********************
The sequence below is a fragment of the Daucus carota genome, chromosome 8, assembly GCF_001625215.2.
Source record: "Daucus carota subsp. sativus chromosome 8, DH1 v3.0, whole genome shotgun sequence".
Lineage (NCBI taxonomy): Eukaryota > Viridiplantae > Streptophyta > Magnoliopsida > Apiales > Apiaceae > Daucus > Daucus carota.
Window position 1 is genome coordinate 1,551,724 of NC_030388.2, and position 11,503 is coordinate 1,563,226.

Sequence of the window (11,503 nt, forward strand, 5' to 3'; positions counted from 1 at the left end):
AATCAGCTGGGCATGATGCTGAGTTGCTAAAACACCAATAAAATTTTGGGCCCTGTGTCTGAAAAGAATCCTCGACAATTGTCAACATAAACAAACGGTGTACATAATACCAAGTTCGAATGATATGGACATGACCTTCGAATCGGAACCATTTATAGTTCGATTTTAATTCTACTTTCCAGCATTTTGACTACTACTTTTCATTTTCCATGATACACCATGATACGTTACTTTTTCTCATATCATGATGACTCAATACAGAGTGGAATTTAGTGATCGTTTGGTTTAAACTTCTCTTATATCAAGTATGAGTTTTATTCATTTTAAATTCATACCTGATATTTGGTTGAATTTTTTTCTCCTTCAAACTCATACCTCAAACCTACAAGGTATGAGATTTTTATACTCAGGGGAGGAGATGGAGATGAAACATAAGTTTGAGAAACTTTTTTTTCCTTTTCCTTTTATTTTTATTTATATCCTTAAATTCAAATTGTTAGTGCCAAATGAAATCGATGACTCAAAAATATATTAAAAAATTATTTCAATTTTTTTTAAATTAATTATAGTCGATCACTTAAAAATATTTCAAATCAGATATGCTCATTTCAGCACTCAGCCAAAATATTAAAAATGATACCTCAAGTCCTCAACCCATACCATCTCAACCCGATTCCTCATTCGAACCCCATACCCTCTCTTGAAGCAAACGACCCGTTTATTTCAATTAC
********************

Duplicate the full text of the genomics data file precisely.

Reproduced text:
The sequence below is a fragment of the Daucus carota genome, chromosome 8, assembly GCF_001625215.2.
Source record: "Daucus carota subsp. sativus chromosome 8, DH1 v3.0, whole genome shotgun sequence".
Lineage (NCBI taxonomy): Eukaryota > Viridiplantae > Streptophyta > Magnoliopsida > Apiales > Apiaceae > Daucus > Daucus carota.
Window position 1 is genome coordinate 1,551,724 of NC_030388.2, and position 11,503 is coordinate 1,563,226.

Sequence of the window (11,503 nt, forward strand, 5' to 3'; positions counted from 1 at the left end):
AATCAGCTGGGCATGATGCTGAGTTGCTAAAACACCAATAAAATTTTGGGCCCTGTGTCTGAAAAGAATCCTCGACAATTGTCAACATAAACAAACGGTGTACATAATACCAAGTTCGAATGATATGGACATGACCTTCGAATCGGAACCATTTATAGTTCGATTTTAATTCTACTTTCCAGCATTTTGACTACTACTTTTCATTTTCCATGATACACCATGATACGTTACTTTTTCTCATATCATGATGACTCAATACAGAGTGGAATTTAGTGATCGTTTGGTTTAAACTTCTCTTATATCAAGTATGAGTTTTATTCATTTTAAATTCATACCTGATATTTGGTTGAATTTTTTTCTCCTTCAAACTCATACCTCAAACCTACAAGGTATGAGATTTTTATACTCAGGGGAGGAGATGGAGATGAAACATAAGTTTGAGAAACTTTTTTTTCCTTTTCCTTTTATTTTTATTTATATCCTTAAATTCAAATTGTTAGTGCCAAATGAAATCGATGACTCAAAAATATATTAAAAAATTATTTCAATTTTTTTTAAATTAATTATAGTCGATCACTTAAAAATATTTCAAATCAGATATGCTCATTTCAGCACTCAGCCAAAATATTAAAAATGATACCTCAAGTCCTCAACCCATACCATCTCAACCCGATTCCTCATTCGAACCCCATACCCTCTCTTGAAGCAAACGACCCGTTTATTTCAATTAC